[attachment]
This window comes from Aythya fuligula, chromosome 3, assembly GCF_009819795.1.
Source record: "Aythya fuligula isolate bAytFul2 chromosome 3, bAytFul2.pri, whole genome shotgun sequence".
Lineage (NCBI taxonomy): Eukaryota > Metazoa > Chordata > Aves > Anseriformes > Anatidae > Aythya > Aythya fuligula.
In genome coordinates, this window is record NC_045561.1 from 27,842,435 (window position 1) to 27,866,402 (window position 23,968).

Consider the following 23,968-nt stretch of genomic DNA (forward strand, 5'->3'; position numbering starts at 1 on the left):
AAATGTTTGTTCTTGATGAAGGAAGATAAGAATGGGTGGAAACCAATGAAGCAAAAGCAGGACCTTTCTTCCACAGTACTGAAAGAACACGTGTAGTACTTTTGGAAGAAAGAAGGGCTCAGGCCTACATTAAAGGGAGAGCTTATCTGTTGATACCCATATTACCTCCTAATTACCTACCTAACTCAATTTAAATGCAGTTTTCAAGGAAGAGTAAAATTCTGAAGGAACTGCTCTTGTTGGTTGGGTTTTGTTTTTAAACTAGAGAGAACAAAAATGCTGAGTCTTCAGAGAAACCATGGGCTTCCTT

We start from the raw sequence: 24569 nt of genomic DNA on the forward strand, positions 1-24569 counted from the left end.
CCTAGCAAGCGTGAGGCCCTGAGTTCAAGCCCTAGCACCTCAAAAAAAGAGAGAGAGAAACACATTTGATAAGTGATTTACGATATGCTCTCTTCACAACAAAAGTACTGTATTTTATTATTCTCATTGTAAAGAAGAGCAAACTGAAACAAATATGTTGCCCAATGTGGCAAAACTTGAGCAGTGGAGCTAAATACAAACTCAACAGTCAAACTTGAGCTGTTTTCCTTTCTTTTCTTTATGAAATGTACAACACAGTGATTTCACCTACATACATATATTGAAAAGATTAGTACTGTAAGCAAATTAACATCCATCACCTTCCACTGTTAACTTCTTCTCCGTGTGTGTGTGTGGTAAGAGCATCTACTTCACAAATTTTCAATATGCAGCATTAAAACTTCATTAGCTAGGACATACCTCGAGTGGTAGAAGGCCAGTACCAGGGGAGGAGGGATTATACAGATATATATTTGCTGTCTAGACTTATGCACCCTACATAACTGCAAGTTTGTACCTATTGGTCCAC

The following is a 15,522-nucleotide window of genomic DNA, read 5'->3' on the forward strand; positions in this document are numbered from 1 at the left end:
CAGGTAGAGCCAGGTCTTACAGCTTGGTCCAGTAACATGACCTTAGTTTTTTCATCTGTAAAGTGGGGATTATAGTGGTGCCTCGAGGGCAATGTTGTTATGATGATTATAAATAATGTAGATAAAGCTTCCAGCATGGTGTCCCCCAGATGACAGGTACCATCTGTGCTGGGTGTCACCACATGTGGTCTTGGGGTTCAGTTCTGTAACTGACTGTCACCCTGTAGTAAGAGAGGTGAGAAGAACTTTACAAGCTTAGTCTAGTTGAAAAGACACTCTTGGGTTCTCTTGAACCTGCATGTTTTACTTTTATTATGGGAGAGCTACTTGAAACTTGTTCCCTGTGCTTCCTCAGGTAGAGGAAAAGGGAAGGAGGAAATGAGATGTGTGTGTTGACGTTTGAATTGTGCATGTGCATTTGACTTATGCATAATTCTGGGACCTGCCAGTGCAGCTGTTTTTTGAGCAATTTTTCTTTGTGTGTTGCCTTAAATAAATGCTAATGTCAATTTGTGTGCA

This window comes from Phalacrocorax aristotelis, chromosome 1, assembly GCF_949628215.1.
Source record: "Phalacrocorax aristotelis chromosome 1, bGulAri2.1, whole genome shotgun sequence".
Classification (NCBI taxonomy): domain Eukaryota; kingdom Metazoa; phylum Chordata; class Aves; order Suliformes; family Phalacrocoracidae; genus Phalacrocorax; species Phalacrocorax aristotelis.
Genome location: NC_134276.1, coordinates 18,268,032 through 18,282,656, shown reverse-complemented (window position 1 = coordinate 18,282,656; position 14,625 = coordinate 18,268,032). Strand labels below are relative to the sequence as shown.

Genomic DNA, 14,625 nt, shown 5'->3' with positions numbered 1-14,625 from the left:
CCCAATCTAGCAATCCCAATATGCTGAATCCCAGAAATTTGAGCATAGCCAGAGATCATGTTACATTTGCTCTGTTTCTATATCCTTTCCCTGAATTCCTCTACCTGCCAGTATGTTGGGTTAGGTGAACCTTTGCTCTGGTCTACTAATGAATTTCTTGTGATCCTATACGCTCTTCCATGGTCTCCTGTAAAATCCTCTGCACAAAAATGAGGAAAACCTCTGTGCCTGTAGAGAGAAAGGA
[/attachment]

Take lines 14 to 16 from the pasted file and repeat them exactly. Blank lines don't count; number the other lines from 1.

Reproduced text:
Genome location: NC_134276.1, coordinates 18,268,032 through 18,282,656, shown reverse-complemented (window position 1 = coordinate 18,282,656; position 14,625 = coordinate 18,268,032). Strand labels below are relative to the sequence as shown.

Genomic DNA, 14,625 nt, shown 5'->3' with positions numbered 1-14,625 from the left:
CCCAATCTAGCAATCCCAATATGCTGAATCCCAGAAATTTGAGCATAGCCAGAGATCATGTTACATTTGCTCTGTTTCTATATCCTTTCCCTGAATTCCTCTACCTGCCAGTATGTTGGGTTAGGTGAACCTTTGCTCTGGTCTACTAATGAATTTCTTGTGATCCTATACGCTCTTCCATGGTCTCCTGTAAAATCCTCTGCACAAAAATGAGGAAAACCTCTGTGCCTGTAGAGAGAAAGGA